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The day-to-day running of IMEMS is the responsibility of the Core Executive Committee, comprising the Director and Associate Directors and the Administrator.
Publication details for Dr Andrew R MillardKing, Charlotte L., Millard, Andrew R., Gröcke, Darren R., Standen, Vivien G., Arriaza, Bernardo T. & Halcrow, Siân E. (2017). A comparison of using bulk and incremental isotopic analyses to establish weaning practices in the past. STAR: Science & Technology of Archaeological Research 3(1): 126-134.
- Publication type: Journal Article
- ISSN/ISBN: 2054-8923 (electronic)
- DOI: 10.1080/20548923.2018.1443548
- Further publication details on publisher web site
- Durham Research Online (DRO) - may include full text
Author(s) from Durham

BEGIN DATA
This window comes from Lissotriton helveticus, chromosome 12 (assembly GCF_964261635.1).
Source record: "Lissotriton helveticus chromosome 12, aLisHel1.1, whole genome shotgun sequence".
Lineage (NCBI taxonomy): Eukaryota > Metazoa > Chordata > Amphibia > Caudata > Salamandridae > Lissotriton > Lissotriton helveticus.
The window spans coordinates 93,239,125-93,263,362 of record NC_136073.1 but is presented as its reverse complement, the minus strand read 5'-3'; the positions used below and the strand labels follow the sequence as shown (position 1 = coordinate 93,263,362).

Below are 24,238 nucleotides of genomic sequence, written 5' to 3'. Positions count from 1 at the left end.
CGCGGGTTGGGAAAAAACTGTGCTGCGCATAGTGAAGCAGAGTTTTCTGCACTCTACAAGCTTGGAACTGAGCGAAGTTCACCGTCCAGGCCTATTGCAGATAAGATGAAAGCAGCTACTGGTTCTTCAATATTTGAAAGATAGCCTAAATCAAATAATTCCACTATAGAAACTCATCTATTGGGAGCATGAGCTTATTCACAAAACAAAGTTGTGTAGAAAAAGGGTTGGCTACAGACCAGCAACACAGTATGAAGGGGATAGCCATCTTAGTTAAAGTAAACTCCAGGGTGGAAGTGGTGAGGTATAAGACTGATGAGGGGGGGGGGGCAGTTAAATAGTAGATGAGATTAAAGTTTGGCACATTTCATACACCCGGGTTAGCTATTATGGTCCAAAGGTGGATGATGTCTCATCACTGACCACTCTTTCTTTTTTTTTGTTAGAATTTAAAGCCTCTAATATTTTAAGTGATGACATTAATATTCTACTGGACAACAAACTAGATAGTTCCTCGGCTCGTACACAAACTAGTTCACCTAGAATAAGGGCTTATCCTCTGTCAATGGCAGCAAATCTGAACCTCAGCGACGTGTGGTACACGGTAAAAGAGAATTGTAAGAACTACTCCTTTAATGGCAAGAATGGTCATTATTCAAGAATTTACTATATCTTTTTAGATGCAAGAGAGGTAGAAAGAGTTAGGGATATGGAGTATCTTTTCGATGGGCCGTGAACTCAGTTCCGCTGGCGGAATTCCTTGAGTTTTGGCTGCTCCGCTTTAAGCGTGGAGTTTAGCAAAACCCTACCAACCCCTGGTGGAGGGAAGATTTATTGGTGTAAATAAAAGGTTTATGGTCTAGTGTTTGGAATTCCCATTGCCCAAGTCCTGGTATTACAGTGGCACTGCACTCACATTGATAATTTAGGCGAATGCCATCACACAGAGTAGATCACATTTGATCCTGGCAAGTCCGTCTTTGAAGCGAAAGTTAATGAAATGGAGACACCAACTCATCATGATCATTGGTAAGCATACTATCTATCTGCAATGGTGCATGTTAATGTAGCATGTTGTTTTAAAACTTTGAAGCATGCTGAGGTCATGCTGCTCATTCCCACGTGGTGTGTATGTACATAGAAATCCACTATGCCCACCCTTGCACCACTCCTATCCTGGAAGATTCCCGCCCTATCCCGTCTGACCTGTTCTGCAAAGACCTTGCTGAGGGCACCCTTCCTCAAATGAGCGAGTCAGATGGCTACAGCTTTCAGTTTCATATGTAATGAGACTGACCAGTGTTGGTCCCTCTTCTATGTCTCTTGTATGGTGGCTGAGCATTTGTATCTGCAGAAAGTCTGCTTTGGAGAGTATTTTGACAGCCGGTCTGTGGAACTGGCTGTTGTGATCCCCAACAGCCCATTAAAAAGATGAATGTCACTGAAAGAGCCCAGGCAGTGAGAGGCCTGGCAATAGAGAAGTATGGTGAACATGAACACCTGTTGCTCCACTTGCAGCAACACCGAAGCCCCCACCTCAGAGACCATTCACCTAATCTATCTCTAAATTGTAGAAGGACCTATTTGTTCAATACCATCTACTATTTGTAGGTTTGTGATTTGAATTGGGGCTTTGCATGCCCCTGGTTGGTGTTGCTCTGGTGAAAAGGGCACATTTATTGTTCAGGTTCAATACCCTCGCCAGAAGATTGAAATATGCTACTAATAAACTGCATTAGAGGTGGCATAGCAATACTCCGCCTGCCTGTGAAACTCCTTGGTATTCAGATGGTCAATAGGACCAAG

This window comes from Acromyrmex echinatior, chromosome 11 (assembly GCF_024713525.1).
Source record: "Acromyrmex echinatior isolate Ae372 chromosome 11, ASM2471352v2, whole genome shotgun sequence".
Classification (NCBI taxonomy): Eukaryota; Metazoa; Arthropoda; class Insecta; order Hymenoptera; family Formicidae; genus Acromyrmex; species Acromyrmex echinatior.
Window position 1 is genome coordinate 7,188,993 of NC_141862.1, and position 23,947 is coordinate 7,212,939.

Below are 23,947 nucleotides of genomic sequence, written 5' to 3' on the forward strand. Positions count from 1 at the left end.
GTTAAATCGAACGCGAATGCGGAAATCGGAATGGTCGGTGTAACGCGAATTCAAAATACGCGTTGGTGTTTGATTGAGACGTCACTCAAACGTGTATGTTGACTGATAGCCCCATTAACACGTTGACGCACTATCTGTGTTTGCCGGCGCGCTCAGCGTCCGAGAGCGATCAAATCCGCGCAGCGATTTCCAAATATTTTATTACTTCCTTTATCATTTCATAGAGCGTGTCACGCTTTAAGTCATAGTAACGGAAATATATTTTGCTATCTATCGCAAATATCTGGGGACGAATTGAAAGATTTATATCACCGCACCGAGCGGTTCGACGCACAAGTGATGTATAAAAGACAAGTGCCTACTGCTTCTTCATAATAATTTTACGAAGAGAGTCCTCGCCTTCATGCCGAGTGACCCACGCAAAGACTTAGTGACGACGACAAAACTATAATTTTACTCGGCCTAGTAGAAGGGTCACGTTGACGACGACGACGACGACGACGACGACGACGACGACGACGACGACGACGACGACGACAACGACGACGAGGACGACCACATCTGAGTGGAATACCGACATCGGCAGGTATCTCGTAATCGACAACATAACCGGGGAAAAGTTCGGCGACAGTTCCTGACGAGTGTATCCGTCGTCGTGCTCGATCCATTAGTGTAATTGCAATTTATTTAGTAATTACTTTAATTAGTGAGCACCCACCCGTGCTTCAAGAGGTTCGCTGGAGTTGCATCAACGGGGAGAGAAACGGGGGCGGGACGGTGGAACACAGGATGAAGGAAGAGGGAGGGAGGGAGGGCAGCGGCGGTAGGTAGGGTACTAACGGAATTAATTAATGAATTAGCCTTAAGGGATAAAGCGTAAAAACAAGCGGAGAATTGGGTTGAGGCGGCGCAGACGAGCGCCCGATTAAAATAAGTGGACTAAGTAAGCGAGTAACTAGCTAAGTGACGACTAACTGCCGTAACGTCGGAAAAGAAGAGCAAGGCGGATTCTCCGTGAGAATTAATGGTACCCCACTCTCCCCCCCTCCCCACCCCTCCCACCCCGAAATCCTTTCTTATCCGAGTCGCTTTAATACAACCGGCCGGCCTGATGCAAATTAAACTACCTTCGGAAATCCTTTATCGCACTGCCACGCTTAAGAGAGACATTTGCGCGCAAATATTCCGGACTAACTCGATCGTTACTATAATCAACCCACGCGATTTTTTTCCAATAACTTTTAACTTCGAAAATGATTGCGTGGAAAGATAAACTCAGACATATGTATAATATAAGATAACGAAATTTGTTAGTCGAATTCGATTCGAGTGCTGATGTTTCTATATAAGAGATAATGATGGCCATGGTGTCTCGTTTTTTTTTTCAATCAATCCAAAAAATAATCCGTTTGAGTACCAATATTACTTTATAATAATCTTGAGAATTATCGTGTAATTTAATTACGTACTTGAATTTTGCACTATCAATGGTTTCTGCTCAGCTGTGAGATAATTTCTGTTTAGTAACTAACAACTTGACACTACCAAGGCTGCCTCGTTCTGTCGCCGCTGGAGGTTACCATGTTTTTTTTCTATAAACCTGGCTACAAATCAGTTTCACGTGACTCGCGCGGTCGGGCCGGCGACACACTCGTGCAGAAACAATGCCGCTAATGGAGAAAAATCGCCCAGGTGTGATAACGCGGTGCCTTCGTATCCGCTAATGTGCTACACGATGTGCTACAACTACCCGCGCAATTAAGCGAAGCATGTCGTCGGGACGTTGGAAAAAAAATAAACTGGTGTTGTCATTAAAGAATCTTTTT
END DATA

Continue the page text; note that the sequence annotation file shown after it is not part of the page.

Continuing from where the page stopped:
The use of incremental carbon and nitrogen isotopic analysis is gaining momentum as a way of establishing infant feeding practices in the past. Here we examine the differences in information gleaned through incremental isotopic techniques applied to individuals, relative to more commonly-used bulk isotopic sampling of a cross-section of a population. We use bulk sampling methods, which use bone collagen isotope values from multiple individuals, to construct Bayesian weaning curves for our samples. We then compare these results to individual weaning times established through incremental isotopic analysis of single deciduous teeth. Our results highlight that in contexts with high adult dietary variation it may not be possible to interpret weaning behaviour using cross-sectional techniques, and incremental isotopic analysis may be the only way of interpreting weaning behaviours. Our findings also suggest that cross-sectional analyses are the most useful way of creating population-scale interpretations of weaning behaviour within a sample. Incremental techniques, however, are necessary if we want to tell individual weaning stories and investigate the variation in infant-feeding present within the past.
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